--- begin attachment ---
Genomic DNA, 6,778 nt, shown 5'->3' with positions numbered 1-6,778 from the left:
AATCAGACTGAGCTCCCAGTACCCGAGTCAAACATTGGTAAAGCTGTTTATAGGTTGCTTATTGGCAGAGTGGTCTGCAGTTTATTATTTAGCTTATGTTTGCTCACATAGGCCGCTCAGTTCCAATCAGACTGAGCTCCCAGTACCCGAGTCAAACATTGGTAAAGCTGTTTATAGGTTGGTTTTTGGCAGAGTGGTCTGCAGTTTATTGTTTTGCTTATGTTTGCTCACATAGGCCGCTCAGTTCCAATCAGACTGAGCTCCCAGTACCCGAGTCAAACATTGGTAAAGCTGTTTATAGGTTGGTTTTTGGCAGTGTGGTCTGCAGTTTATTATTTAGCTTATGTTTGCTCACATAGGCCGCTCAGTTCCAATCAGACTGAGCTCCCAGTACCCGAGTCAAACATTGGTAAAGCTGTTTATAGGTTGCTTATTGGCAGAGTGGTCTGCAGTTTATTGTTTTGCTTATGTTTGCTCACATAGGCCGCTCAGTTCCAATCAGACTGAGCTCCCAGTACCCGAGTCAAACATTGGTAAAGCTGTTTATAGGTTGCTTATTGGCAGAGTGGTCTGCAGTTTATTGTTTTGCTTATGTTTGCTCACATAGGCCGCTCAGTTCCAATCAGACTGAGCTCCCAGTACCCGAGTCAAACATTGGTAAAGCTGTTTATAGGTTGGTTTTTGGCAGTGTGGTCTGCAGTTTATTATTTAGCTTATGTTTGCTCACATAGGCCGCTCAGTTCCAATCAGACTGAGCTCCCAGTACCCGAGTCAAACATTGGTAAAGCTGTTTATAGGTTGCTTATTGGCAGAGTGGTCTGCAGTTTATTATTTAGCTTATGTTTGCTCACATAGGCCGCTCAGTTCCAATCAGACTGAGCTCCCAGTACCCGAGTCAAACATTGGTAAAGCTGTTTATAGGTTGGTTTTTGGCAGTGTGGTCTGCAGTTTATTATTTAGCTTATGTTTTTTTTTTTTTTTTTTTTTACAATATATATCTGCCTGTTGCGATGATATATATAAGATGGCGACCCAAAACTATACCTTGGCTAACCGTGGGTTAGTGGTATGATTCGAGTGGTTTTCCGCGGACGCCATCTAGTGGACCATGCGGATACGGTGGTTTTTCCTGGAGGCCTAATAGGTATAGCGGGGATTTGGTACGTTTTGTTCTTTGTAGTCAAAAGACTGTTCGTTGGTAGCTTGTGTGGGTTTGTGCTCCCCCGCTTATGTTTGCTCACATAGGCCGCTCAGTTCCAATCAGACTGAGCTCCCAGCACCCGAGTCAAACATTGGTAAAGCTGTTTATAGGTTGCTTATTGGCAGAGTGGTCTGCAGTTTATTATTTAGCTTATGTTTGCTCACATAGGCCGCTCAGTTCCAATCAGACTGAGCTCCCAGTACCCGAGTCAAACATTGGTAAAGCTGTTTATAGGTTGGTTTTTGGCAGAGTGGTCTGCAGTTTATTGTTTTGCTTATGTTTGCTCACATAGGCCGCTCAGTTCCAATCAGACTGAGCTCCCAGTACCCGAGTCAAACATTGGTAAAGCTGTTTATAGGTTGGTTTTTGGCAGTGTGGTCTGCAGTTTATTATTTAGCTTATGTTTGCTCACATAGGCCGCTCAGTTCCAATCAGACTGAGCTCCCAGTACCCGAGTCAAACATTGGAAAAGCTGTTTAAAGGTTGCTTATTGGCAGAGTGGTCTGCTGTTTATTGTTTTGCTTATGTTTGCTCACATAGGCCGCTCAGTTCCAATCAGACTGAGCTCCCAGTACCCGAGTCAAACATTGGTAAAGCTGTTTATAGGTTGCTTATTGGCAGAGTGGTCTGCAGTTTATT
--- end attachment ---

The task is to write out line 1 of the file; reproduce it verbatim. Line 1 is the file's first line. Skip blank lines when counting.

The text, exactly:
Genomic DNA, 6,778 nt, shown 5'->3' with positions numbered 1-6,778 from the left: